VF-owned outdoor brand The North Face has developed a cotton hoodie that was designed, sourced and manufactured within 150 miles of its headquarters in California.

The "backyard hoodie", which is the newest addition to the company's portfolio of eco-preferred products, was made using cotton fibre grown and harvested in California. The exclusive blend was created by combining farmer Sally Fox's 'Buffalo Brown' heirloom cotton with long staple fibre.

Due to the decline of cotton mills in Northern California, the cotton spinning and knitting had to be completed in the Carolinas before the fabric was returned to a cutting facility in Oakland and a local sewer in San Leandro, California, who constructed the garments.

"This was a design challenge we set for ourselves that gave us greater exposure to the existing textile craftsmanship that is still thriving within our local community," said Adam Mott, director of sustainability at The North Face.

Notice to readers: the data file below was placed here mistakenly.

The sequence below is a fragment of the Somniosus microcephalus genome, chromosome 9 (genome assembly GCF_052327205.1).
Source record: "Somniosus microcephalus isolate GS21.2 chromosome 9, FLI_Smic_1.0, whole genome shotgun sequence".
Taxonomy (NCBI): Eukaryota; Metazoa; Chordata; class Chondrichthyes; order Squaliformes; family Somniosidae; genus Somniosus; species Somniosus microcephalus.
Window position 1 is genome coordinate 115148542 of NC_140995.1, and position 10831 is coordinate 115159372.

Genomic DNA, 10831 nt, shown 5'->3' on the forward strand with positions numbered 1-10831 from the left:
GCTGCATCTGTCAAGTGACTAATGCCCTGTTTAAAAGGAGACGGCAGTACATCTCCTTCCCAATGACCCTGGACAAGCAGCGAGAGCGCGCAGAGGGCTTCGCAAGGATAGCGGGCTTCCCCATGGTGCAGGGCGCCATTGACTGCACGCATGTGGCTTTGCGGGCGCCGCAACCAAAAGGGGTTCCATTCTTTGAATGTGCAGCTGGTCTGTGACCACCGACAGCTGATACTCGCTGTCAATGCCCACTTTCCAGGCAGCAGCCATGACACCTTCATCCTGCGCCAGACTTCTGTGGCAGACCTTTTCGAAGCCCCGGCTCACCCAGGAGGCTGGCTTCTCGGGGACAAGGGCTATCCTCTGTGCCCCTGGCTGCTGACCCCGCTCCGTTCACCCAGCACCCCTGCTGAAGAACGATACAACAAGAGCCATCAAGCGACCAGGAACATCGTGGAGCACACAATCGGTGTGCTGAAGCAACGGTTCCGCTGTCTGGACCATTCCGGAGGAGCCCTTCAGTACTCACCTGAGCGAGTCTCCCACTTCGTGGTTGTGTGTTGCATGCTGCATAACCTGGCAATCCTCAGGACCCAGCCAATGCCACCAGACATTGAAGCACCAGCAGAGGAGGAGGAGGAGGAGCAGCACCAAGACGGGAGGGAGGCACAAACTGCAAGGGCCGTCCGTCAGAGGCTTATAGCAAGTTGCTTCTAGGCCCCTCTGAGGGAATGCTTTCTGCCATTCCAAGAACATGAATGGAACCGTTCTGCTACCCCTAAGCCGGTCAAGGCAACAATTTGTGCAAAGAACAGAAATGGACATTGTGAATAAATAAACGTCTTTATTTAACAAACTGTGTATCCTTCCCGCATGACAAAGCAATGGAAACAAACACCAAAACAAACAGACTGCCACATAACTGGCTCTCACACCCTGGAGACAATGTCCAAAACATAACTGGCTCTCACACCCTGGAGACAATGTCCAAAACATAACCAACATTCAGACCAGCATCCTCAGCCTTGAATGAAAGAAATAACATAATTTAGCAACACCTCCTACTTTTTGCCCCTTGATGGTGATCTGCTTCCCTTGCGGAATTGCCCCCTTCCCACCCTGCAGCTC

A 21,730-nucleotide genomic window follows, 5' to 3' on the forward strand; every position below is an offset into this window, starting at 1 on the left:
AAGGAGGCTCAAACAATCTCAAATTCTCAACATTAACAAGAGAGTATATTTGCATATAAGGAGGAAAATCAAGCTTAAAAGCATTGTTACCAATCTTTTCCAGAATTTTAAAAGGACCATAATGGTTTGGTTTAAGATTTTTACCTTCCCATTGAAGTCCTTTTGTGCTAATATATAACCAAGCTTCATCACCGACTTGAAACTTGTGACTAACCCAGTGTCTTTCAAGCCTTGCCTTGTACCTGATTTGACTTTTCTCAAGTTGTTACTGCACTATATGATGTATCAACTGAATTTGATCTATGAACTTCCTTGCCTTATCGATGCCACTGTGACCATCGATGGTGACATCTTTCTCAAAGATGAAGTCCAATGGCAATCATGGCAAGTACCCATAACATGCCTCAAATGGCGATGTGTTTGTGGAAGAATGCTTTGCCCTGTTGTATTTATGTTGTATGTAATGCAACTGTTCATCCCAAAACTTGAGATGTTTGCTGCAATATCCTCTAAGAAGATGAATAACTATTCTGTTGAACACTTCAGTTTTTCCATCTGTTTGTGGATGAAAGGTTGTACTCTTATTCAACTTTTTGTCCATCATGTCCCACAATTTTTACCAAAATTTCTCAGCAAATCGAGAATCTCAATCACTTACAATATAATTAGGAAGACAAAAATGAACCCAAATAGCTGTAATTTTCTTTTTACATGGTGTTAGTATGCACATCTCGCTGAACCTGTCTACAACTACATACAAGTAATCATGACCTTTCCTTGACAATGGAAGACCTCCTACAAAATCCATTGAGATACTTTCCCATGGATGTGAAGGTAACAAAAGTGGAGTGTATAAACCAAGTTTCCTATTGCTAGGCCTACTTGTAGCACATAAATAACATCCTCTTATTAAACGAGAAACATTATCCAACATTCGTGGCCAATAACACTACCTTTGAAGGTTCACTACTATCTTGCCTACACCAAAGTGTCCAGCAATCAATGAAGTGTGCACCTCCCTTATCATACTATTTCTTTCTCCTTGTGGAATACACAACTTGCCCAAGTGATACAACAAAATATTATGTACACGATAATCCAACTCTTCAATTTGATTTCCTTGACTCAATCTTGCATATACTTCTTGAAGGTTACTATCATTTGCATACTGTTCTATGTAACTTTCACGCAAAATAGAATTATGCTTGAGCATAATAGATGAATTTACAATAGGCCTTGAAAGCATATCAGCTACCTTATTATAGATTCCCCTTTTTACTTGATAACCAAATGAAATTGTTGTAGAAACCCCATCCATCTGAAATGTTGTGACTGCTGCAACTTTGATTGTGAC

While Rebecca Burgess, founder of Fibershed, who also partnered with The North Face on the project, added: "From the outset, our goal has been to show people that regionally grown fibers, natural dyes and local talent are still in great enough existence in the US to provide this most basic human necessity - our clothes.

"Collaborating with a brand like The North Face is a huge step towards creating a thriving local textile economy."

The North Face also partnered with the Sustainable Cotton Project, which brings together a community of family farmers growing cotton in California's Central Valley.

Cleaner Cotton from the Sustainable Cotton Project prohibits the 13 most toxic chemicals used on cotton in California, and is proven to reduce chemical use up to 73% in comparison to conventional cotton fields in the same region.